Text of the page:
Click here to close Hello! We notice that you are using Internet Explorer, which is not supported by Echinobase and may cause the site to display incorrectly. We suggest using a current version of Chrome, FireFox, or Safari.
Lasers Med Sci 2018 Jul 01;335:967-976. doi: 10.1007/s10103-017-2429-x.
Show Gene links Show Anatomy links

The effects of transcutaneous low-level laser therapy on the skin healing process: an experimental model.

Ramos FS , Maifrino LBM , Alves S , da Costa Aguiar Alves B , Perez MM , Feder D , Azzalis LA , Junqueira VBC , Fonseca FLA .

We aim to evaluate the action of transcutaneous laser in the initial wound healing process. The use of low-level laser therapy (LLLT) has proven to be effective on inflammatory modulation and wound healing. The trial was performed on five groups of rats, through a dorsal incision. All groups received treatment on auricular artery. Groups 1 and 3 were treated with transcutaneous LLLT over a period of 15 min. Groups 2 and 4 received one and two inactive laser applications (placebo), respectively. Group 5 was the control one. Blood samples were collected 2 h after the last application of LLLT so that cytokine levels could be measured by ELISA. Tissue fragments were harvested for morphometric, histomorphometric, and RT-qPCR analyses. The morphometric analysis revealed a greater decrease in the wounded area in G1 when compared with G2, whereas in G3, the improvement in the area was greater when compared with G4. Finally, the histomorphometric analysis showed that G1 was the group closer to G5 in terms of collagen fiber count. G2 and G4 had higher amounts of collagen fibers than G5 while G3 had a lower quantity. The use of the transcutaneous LLLT in the current study influenced the wound healing process.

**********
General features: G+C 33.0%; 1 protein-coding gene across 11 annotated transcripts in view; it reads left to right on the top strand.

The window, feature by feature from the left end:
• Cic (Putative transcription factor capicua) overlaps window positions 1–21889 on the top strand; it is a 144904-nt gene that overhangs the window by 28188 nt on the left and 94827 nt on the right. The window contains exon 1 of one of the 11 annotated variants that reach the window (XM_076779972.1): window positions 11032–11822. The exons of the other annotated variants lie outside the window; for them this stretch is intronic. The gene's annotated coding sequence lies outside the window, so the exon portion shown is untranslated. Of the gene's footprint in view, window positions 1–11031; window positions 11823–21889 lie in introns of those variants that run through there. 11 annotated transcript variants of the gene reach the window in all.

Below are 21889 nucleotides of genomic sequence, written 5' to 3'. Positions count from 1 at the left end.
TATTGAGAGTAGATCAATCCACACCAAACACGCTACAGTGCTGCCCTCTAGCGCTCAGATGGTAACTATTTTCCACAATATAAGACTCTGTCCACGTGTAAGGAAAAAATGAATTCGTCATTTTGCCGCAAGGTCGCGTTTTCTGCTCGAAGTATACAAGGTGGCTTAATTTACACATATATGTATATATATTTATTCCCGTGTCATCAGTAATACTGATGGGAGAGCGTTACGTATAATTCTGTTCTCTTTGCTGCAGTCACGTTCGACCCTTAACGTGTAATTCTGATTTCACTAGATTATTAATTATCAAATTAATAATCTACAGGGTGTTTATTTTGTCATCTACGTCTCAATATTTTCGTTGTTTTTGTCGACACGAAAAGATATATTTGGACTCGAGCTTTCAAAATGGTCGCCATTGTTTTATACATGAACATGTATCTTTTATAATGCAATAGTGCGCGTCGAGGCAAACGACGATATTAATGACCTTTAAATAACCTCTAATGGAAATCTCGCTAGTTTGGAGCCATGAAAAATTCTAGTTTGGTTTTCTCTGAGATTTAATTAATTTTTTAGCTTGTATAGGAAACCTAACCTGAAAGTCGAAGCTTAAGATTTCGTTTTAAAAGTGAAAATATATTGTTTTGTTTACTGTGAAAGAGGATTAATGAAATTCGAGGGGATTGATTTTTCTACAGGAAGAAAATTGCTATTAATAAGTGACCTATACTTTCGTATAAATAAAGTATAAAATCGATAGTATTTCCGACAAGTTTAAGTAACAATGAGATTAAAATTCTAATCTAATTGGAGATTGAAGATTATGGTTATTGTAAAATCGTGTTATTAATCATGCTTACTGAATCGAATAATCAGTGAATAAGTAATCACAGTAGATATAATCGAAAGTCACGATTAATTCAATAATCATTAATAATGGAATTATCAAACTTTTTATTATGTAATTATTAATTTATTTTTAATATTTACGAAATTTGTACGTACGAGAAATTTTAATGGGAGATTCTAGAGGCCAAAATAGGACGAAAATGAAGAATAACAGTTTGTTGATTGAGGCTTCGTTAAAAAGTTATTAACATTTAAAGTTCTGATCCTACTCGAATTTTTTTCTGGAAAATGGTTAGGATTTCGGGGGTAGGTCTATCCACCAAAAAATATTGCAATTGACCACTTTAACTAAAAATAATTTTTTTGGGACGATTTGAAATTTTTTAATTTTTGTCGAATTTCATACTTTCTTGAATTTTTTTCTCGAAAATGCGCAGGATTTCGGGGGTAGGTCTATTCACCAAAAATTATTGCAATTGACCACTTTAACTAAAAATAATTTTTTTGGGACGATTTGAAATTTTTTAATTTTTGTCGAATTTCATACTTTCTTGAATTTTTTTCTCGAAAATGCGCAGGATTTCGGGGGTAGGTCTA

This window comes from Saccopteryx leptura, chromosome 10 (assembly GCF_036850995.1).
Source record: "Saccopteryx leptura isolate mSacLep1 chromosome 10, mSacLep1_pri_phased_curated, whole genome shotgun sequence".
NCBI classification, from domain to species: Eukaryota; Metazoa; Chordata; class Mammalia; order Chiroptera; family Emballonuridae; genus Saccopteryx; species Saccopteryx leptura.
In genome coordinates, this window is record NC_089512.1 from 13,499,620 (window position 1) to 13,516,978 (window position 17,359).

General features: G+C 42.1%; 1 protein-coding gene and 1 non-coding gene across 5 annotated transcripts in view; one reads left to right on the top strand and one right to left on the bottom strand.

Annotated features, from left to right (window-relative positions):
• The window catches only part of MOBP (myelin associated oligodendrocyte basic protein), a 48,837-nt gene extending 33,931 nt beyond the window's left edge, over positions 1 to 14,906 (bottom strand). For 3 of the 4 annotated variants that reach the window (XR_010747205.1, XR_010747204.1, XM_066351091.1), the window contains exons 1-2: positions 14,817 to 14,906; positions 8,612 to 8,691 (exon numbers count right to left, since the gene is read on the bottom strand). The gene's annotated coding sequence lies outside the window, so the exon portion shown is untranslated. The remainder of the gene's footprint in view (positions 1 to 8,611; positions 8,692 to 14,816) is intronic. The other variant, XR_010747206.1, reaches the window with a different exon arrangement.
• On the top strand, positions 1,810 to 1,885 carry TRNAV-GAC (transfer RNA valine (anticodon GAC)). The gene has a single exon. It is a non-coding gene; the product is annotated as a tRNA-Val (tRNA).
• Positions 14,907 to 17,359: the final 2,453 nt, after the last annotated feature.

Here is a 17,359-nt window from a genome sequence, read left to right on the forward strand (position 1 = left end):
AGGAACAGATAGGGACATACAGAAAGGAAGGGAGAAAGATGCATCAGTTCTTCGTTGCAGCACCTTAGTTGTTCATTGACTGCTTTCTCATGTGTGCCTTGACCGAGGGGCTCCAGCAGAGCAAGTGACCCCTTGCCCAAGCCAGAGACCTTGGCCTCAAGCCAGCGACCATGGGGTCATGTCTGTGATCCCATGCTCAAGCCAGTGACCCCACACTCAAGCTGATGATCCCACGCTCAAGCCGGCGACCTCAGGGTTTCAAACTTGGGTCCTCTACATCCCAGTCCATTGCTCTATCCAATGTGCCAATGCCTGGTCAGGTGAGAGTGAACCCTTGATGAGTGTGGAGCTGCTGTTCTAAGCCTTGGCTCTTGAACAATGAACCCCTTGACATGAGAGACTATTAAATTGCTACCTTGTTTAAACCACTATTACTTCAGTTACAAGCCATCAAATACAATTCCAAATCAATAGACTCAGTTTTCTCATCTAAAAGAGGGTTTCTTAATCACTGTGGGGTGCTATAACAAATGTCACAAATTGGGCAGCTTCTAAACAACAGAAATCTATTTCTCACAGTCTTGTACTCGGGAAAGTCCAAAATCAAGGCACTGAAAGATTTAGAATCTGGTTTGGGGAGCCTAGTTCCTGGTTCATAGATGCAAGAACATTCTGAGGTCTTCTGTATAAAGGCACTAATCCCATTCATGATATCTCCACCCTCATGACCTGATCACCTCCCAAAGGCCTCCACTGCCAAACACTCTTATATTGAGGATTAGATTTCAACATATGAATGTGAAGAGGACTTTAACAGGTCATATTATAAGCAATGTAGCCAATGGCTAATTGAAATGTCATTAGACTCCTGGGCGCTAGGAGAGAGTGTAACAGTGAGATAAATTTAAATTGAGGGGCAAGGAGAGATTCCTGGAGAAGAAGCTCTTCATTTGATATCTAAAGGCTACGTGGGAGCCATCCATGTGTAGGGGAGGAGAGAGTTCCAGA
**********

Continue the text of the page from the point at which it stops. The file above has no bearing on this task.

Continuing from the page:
PubMed ID: 29306974
Article link: Lasers Med Sci

References [+] :
Avci, Low-level laser (light) therapy (LLLT) in skin: stimulating, healing, restoring. 2013, Pubmed